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  1. #1
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    Dec 2009


    Default Facebook Becoming a Prime Source for Divorce Case Evidence

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    Itís all good and fine to propose via Twitter these days or to change your relationship status at the altar, but when your love has faded and your thoughts turn to divorce, youíd better un-friend your soon-to-be-ex long before the ink dries. What he or she sees on your profile may very well be used against you in court.

    According to a detailed report from the Associated Press, social networks are a new favorite source of divorce-case information for divorce attorneys.

    In fact, many of them seem downright shocked and delighted that our web-based oversharing has yielded such a wealth of personal information about our dating lives, party habits, attitudes and financial status.

    Consider, for example, the mom who lost custody of her kids because she was playing FarmVille or World of Warcraft when she claimed to be spending time with them, or the husband who denied anger management issues but flamed like a true troll, complete with violent threats, on his Facebook profile.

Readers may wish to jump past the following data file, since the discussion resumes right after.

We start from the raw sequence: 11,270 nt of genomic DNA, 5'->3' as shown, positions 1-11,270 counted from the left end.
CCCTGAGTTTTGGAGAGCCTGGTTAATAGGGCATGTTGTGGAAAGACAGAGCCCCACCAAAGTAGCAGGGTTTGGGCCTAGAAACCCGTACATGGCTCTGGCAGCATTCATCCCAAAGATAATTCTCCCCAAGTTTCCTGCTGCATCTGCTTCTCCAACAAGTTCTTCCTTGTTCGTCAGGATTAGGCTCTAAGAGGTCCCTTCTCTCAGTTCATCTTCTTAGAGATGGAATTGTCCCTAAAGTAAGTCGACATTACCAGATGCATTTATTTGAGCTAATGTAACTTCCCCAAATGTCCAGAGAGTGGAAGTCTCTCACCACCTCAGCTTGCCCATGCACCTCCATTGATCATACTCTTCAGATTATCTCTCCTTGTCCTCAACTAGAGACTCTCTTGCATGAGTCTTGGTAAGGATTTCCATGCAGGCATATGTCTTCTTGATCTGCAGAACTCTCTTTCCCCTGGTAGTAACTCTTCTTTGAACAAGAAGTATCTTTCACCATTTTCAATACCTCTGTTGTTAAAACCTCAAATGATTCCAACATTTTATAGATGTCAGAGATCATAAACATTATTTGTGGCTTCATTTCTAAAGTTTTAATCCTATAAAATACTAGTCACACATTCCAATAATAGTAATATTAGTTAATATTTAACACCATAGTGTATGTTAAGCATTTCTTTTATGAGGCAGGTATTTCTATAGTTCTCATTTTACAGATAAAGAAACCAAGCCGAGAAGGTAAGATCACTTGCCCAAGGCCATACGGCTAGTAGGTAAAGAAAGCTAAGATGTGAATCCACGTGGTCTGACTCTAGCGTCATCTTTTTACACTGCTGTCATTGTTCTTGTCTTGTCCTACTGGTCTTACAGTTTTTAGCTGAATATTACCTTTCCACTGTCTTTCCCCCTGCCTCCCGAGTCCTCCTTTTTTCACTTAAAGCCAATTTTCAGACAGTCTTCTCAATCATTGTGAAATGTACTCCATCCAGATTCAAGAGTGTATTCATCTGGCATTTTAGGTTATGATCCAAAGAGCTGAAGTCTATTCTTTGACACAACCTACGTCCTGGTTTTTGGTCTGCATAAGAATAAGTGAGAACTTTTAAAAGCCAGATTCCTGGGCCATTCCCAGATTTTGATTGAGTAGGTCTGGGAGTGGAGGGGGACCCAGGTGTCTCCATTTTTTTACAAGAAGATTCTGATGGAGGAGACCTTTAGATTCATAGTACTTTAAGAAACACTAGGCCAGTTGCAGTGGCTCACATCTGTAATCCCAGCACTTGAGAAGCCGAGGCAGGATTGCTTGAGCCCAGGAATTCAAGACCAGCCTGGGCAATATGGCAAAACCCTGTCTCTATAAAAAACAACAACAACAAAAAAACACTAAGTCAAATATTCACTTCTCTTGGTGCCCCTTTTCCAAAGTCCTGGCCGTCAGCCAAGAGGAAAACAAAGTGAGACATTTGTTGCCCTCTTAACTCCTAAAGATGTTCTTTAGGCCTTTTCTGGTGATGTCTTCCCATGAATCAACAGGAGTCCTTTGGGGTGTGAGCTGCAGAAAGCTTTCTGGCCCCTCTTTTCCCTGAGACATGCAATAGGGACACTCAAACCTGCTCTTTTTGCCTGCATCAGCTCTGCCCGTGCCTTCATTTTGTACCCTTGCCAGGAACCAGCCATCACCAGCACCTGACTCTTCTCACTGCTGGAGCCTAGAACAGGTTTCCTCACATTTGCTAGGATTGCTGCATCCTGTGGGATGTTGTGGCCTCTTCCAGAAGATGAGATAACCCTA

And of course, those steamy pics of you with your sexy new squeeze wonít be looked on kindly by your ex or the judge, especially if infidelity is a question in your case.

    All in all, the American Academy of Matrimonial Lawyers says that around 81% of its members have had to deal with ó or have themselves used ó evidence from social media sources, including Facebook, Twitter and YouTube. And a UK site reported that the word ďFacebookĒ alone appeared in around 20% of its cases last year.

    And apparently, judges donít have many compunctions about admitting such evidence, the reigning wisdom being that itís difficult to impossible to make a fraudulent entry of some kind on a userís Facebook page.

    What do you think? Is it unfair to include such evidence in a divorce case? Or should people just be more careful about what they post online and with whom they share it?
    ...being a human...



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